Teutonic Knights

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The Teutonic Order or Teutonic Knights were a religious order of crusading knights famous for their crusades and campaigns in the Holy Land, Hungary, Lithuania and Prussia. They conquered and created a monastic State in north-Eastern Europe where they ruled for 400 years.

Origins - Middle East

The Siege of Acre, 1291.

The background to the formation of the Deutscher Orden or Teutonic Order was the Third Crusade (1189-92), the effort by the three most powerful monarchs of Catholic Western Europe to regain Jerusalem for Christiandom. For the German Imperial participants this was something of a disaster even before reaching the Holy land and amongst the remnant arriving to take part in the siege of Acre were the men who established a field hospital, dedicated to the Virgin Mary. In March 1198 their new hospital in Acre was granted Papal recognition as an independent military order, the Tratres Domus hospitalis sanctae Mariae Teutonicorum (Brethren of the German Hospital of St. Mary), which organisation became better known as the Teutonic Knights.[1]

Although never as rich nor as influential as the largely French Order of Templars or the more mixed Knights Hospitallers, the Teutonic Knights acquired lands within the Crusader States in the Middle East, mostly in the Kingdom of Jerusalem, and established a military presence within the Armenian Kingdom of Cilicia, their ally. The Order's most important site was Montfort Castle in northern Palestine, which became its headquarters. In 1244, however, this new order was almost wiped out by the forces of the Ayyubid Sultan of Egypt at the battle of La Forbie, near Gaza. Jerusalem was also lost, and in 1271 Montfort fell to the new Mameluk rulers of Egypt and Syria. The Order moved its headquarters to Acre but it too fell in 1291, and these defeats effectively marked the end of the Teutonic Knights' power in the Middle East.[2]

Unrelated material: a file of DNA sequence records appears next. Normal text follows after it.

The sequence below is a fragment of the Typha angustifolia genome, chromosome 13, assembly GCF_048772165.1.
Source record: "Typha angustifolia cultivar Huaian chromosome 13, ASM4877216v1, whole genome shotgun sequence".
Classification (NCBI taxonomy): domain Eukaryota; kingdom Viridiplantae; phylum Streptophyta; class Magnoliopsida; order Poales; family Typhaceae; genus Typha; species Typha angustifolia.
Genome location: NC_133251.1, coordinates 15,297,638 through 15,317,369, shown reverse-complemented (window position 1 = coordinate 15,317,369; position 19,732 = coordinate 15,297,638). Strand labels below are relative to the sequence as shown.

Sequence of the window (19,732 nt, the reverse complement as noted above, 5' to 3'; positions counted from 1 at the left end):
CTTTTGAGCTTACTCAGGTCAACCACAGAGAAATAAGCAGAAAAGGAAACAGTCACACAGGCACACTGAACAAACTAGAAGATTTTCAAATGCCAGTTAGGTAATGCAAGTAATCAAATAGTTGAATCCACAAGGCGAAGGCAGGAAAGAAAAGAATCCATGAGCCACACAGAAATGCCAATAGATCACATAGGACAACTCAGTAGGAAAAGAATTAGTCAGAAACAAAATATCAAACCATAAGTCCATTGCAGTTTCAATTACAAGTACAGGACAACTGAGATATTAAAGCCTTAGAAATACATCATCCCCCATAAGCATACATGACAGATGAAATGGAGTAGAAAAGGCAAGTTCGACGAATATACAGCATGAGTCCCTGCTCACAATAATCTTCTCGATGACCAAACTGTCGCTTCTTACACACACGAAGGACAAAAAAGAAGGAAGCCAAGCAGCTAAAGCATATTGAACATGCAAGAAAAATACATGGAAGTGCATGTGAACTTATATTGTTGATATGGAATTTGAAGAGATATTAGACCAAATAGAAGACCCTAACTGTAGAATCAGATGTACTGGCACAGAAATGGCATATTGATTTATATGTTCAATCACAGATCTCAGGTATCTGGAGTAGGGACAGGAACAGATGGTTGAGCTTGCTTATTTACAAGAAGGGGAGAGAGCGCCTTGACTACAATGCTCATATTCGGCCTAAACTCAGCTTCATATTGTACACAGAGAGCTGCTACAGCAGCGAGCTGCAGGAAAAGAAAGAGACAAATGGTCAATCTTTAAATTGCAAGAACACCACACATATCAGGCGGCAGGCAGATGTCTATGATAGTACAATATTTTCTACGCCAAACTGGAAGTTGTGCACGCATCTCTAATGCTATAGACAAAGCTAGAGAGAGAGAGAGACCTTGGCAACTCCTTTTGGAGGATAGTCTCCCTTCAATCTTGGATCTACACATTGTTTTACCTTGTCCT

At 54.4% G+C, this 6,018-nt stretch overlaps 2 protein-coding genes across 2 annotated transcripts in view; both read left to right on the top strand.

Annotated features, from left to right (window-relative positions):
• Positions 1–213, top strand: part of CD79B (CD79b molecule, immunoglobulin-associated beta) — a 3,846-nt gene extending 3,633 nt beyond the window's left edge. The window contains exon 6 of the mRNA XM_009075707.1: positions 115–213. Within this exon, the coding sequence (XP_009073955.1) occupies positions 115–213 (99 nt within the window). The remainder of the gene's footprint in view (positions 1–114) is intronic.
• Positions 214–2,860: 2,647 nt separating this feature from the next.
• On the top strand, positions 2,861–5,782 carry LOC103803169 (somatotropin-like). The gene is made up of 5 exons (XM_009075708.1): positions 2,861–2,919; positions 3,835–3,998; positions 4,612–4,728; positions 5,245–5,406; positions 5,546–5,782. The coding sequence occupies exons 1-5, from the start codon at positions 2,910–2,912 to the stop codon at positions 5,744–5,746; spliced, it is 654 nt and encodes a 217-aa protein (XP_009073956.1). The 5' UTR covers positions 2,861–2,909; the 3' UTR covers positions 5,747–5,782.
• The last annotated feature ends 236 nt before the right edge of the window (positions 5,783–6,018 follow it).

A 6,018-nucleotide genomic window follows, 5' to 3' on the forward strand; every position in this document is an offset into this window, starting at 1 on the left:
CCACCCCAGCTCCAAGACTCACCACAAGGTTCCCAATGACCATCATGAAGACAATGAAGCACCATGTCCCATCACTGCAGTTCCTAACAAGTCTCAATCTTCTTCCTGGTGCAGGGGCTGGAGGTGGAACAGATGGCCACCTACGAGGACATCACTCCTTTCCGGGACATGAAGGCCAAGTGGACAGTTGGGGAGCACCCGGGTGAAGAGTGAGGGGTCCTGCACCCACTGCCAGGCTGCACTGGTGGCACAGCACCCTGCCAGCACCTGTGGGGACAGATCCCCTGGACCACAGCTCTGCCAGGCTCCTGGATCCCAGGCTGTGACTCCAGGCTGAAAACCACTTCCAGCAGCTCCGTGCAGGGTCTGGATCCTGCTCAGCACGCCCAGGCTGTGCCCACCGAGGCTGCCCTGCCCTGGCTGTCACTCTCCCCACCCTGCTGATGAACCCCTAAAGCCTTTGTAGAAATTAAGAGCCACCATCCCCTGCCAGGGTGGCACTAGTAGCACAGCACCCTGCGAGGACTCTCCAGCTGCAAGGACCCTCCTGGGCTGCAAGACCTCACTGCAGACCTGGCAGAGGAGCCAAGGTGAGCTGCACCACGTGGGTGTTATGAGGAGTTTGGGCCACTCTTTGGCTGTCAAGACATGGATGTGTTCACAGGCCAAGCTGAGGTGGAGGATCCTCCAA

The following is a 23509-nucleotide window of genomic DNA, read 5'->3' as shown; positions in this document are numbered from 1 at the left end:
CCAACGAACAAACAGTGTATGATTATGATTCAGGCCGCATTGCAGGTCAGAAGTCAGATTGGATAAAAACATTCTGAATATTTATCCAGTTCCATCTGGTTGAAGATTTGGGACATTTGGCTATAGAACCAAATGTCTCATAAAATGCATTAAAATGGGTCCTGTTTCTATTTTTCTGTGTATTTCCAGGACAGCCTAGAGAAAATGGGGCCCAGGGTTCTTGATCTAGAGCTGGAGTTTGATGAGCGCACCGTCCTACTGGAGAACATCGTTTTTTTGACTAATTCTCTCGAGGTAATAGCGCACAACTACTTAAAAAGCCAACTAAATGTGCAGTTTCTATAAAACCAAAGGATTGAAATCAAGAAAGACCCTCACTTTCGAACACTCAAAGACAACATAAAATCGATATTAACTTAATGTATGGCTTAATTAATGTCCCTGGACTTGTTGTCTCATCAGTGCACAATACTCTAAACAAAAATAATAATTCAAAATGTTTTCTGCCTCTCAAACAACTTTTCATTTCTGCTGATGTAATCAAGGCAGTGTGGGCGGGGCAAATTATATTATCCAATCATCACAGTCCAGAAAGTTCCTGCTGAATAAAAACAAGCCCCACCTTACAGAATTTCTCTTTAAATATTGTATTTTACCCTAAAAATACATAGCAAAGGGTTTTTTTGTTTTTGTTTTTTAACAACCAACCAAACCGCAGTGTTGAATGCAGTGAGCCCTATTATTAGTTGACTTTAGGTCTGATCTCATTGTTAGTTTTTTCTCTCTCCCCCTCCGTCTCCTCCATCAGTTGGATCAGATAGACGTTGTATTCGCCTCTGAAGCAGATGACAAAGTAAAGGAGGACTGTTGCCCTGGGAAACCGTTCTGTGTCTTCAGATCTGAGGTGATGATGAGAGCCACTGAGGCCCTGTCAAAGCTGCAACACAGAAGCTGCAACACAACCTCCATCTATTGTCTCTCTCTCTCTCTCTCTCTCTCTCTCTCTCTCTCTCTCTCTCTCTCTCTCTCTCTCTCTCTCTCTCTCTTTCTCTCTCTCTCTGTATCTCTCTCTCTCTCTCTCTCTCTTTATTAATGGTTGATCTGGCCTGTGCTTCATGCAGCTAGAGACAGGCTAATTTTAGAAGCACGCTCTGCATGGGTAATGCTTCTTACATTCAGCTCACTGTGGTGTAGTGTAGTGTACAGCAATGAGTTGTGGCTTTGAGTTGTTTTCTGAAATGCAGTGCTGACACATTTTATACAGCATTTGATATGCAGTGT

Europe

Eastern Europe c1386.jpg

The knights headquarters were re-established in Venice under Conrad von Feuchtwangen who was elected Hochmeister or Grand Master.

In 1226, Conrad, the Polish Duke of Marsovia, in difficulty with constant raids over his territory by the heathen old Prussian tribes, invited the religious military order of the Teutonic Knights to conquer the Prussians. In return for the Order's service, Grand Master Hermann von Salza wanted to have its rights documented beforehand, by treaty, that was to be confirmed by the Holy Roman Emperor and the Roman Curia. Therefore:

Emperor Frederick II issued in March 1226 the Golden Bull of Rimini, stating that:

"Brother Konrad had offered and promised to furnish brother Herrmann, Honorable Master of the Holy Hospital of St. Mary of the Germans in Jerusalem (Teutonic Order).. with the Culmensis[3] Land between his march and the Prussians and equip them (T.O.) well, so they may take Preussenland (Terra Prussiae) in possession... we recognize the fact, that this land is included in the realm of the empire, we trust the judgement of the Master... we recognize all land in Prussia as an ancient right of the empire ...".[4]

Conrad decided to make one last attempt at subduing the Prussians, and on the suggestion of Bishop Christian of Oliva, in 1228 Conrad founded his own Order of the Knights of Dobrzyń, for another Prussian Crusade - and was again defeated. In view of a now imminent Prussian invasion, Conrad signed the Treaty of Kruszwica in 1230, according to which he granted Chełmno province to the Teutonic Knights and the Order of Dobrzyń was incorporated into the Teutonic Order. By this donation, disclaiming any enfeoffment, Conrad acknowledged the forthcoming establishment of the State of the Teutonic Order. The Knights, under the command of Hermann Balk crossed the Vistula river and conquered Chełmno, erecting the castle of Thorn in 1231. In 1234, Pope Gregory IX issued the Golden Bull of Rieti, confirming Conrad's treaty with the Teutonic Knights, stating that the lands conquered by the Order were theirs, and were only subject to the Pope, and not a fief of any other monarch.

References

  1. Nicolle, David, Teutonic Knight 1190-1561, Oxford UK, 2007, p.4-5.ISBN 987-1-84603-075-8
  2. Nicolle, 2007, p.5.
  3. KDMaz. Koch., nr 238, s. 249-254.
  4. (German) Der Deutsche Orden erhält das Kulmer Land